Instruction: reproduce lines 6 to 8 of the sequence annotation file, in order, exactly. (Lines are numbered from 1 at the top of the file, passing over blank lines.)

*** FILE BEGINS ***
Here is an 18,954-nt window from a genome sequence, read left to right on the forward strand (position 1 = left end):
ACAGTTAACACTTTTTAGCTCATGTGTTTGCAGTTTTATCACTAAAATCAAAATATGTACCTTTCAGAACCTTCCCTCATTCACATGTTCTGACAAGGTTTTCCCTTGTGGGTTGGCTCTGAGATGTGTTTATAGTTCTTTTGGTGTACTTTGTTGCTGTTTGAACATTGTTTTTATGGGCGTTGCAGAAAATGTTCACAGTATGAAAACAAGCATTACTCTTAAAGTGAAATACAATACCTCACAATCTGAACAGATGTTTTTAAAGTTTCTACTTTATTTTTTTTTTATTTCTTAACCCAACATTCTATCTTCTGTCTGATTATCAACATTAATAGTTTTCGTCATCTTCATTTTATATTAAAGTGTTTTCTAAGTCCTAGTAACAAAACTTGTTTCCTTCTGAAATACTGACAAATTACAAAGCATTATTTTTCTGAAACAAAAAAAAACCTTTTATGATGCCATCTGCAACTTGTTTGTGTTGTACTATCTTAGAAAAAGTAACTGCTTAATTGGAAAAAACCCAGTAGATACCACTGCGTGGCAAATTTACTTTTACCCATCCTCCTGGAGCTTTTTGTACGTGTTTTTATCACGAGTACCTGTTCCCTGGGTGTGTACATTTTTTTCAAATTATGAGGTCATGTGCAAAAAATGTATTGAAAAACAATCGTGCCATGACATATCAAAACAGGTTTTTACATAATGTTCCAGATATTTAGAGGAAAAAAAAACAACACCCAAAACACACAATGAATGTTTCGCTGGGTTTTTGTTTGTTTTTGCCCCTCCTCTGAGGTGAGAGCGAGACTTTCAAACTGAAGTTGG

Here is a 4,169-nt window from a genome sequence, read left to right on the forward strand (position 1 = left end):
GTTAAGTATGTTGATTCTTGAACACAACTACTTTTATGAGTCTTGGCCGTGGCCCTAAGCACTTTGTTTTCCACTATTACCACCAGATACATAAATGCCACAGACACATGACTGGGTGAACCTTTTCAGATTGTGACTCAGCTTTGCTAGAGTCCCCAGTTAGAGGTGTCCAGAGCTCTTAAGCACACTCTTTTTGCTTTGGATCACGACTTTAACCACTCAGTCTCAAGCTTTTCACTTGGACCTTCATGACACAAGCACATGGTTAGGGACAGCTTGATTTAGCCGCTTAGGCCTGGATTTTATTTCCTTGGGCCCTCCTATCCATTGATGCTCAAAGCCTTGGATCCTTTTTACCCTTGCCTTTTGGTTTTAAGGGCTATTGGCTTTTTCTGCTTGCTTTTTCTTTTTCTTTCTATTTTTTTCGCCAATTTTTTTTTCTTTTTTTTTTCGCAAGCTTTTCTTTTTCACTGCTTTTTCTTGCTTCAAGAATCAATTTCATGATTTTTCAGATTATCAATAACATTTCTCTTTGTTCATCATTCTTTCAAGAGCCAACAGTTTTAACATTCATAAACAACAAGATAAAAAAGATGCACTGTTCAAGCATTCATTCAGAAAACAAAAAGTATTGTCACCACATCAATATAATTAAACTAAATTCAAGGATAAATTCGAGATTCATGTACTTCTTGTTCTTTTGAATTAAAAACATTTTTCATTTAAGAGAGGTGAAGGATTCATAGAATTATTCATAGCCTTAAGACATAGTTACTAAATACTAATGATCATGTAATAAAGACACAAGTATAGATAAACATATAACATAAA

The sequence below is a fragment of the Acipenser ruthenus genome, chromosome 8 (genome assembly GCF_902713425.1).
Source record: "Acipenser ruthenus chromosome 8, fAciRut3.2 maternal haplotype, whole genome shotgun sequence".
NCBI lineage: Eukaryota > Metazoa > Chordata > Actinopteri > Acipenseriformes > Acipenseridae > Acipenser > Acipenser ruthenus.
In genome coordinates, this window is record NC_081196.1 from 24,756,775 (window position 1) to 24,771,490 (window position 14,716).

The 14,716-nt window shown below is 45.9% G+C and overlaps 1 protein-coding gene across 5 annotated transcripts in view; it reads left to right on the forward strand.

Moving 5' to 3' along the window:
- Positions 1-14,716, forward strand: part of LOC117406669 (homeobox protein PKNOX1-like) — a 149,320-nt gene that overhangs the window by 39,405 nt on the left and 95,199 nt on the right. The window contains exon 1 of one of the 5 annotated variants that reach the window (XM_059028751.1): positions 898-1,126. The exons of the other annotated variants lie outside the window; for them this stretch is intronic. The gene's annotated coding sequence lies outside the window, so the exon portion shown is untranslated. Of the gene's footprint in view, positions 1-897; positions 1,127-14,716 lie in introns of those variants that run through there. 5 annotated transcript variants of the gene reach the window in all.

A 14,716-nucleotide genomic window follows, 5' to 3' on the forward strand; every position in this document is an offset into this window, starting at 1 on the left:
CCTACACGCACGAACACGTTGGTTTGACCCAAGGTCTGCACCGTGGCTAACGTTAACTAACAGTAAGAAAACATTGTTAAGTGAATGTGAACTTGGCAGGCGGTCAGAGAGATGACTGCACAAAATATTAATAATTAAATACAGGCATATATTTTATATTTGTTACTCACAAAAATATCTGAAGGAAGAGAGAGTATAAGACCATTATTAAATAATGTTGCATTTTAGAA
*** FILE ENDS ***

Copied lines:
Source record: "Acipenser ruthenus chromosome 8, fAciRut3.2 maternal haplotype, whole genome shotgun sequence".
NCBI lineage: Eukaryota > Metazoa > Chordata > Actinopteri > Acipenseriformes > Acipenseridae > Acipenser > Acipenser ruthenus.
In genome coordinates, this window is record NC_081196.1 from 24,756,775 (window position 1) to 24,771,490 (window position 14,716).